Power of attorney: It’s easily abused - Elizabeth O'Brien's Retire Well - MarketWatch Power of attorney: It’s easily abused - Elizabeth O'Brien's Retire Well - MarketWatch: It’s a standard part of estate planning. It’s also, according to experts on elder fraud, a license to steal. It’s the power of attorney, a legal instrument designed to give a trusted individual the authority to handle financial or health matters for the person creating it

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Different Types of Powers of Attorney?
Yes. Powers of attorney can differ depending on when you want the powers to begin and end and on how much responsibility you want to give your agent.

A conventional power of attorney begins when you sign it and continues until you become mentally incapacitated. But most people want someone to make decisions for them when they are unable to do so. If so, you have to say so in your document.

A durable power of attorney also begins when you sign it, but it stays in effect for your lifetime unless you cancel it. You must put specific words in the document stating that you want your agent's power to stay in effect even if you become incapacitated. If you want this feature, it's very important that you have these words in your document.

A springing power of attorney begins only when a specific event happens, such as when you become incapacitated. Your attorney must carefully draft a springing power of attorney to avoid any difficulty in determining exactly when the "springing" event has happened.

All powers of attorney come to an end at your death. Your agent will have no power to make any decisions after you die.

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A health care proxy is an instrument (or document) that allows a patient to appoint an agent to make health care decisions in the event that the primary individual is incapable of executing such decisions.[1] Once the document is drafted, the primary individual continues to be allowed to make health care decisions as long as they are still competent to do so.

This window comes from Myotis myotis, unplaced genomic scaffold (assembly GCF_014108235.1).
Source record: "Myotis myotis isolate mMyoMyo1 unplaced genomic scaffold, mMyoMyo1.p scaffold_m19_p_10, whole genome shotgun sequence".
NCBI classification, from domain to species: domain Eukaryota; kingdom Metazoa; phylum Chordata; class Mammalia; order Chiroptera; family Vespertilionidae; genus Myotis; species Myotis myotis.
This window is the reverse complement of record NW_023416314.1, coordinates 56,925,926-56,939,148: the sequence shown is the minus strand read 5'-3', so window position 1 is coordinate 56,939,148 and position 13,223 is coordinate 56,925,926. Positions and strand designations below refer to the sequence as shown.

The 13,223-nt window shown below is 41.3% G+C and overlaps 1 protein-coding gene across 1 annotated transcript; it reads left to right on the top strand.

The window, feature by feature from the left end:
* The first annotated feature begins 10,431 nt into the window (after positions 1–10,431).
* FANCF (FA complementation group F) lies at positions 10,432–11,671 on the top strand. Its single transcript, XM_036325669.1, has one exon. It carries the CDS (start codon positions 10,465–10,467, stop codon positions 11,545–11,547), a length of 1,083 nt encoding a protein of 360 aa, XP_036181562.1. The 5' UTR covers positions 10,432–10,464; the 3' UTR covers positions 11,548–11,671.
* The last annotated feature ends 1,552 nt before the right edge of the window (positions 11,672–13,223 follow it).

Depending on the legal jurisdiction, health care proxies may or may not be mandatory. Regardless, they allow a patient's wishes to be followed even when he/she is incapable of communicating them. In many jurisdictions, a health care proxy is closely related to a "springing" health care power of attorney; with many practitioners using these two terms interchangeably.
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This is a common problem when becoming an a DPOA immediately when the principle is still considered competent to make decisions. I am my mother's DPOA. She wants to make all of her own decisions concerning her life, but would prefer me to take all the responsibilities that come with her decisions. No way! When it comes time for me to make decisions on her behalf due to her unable to make decisions, then I will take the responsibilities as her agent.
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You need to work with her doctors, your POA is active as long she is incapacitated. Her safest place is in the AL unless the doctor says she OK to manage on her own. Your disabled brother can be accommodated through social services in your county. Make sure her SS check goes directly to the ALF. The biggest pitfall is when the SS check is spent other bills, the POA can be sued for not paying the ALF first. Often this means the ALF gets all of it and the house bills go unpaid. Repeat: pay the ALF first, or husband is right.